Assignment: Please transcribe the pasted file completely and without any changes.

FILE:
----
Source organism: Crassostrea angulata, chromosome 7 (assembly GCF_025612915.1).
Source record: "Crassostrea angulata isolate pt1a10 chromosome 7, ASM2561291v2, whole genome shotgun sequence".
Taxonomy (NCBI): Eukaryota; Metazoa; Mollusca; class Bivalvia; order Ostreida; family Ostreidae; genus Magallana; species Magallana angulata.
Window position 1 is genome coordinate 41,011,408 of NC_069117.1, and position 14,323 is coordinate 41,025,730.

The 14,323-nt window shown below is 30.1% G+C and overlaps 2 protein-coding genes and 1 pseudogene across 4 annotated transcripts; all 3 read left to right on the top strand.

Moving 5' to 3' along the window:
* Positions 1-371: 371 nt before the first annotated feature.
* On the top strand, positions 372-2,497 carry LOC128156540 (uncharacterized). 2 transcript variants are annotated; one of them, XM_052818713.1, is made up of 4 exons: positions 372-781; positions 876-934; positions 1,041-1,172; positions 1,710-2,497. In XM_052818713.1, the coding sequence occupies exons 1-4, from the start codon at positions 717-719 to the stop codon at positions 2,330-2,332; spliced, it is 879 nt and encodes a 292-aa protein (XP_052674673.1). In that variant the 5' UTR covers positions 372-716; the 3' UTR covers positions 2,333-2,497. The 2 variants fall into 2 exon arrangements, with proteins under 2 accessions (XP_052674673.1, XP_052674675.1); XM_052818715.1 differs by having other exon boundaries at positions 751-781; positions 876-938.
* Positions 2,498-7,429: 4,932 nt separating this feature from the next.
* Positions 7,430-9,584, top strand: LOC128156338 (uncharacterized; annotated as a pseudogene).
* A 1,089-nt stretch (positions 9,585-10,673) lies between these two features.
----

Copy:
Source organism: Crassostrea angulata, chromosome 7 (assembly GCF_025612915.1).
Source record: "Crassostrea angulata isolate pt1a10 chromosome 7, ASM2561291v2, whole genome shotgun sequence".
Taxonomy (NCBI): Eukaryota; Metazoa; Mollusca; class Bivalvia; order Ostreida; family Ostreidae; genus Magallana; species Magallana angulata.
Window position 1 is genome coordinate 41,011,408 of NC_069117.1, and position 14,323 is coordinate 41,025,730.

The 14,323-nt window shown below is 30.1% G+C and overlaps 2 protein-coding genes and 1 pseudogene across 4 annotated transcripts; all 3 read left to right on the top strand.

Moving 5' to 3' along the window:
* Positions 1-371: 371 nt before the first annotated feature.
* On the top strand, positions 372-2,497 carry LOC128156540 (uncharacterized). 2 transcript variants are annotated; one of them, XM_052818713.1, is made up of 4 exons: positions 372-781; positions 876-934; positions 1,041-1,172; positions 1,710-2,497. In XM_052818713.1, the coding sequence occupies exons 1-4, from the start codon at positions 717-719 to the stop codon at positions 2,330-2,332; spliced, it is 879 nt and encodes a 292-aa protein (XP_052674673.1). In that variant the 5' UTR covers positions 372-716; the 3' UTR covers positions 2,333-2,497. The 2 variants fall into 2 exon arrangements, with proteins under 2 accessions (XP_052674673.1, XP_052674675.1); XM_052818715.1 differs by having other exon boundaries at positions 751-781; positions 876-938.
* Positions 2,498-7,429: 4,932 nt separating this feature from the next.
* Positions 7,430-9,584, top strand: LOC128156338 (uncharacterized; annotated as a pseudogene).
* A 1,089-nt stretch (positions 9,585-10,673) lies between these two features.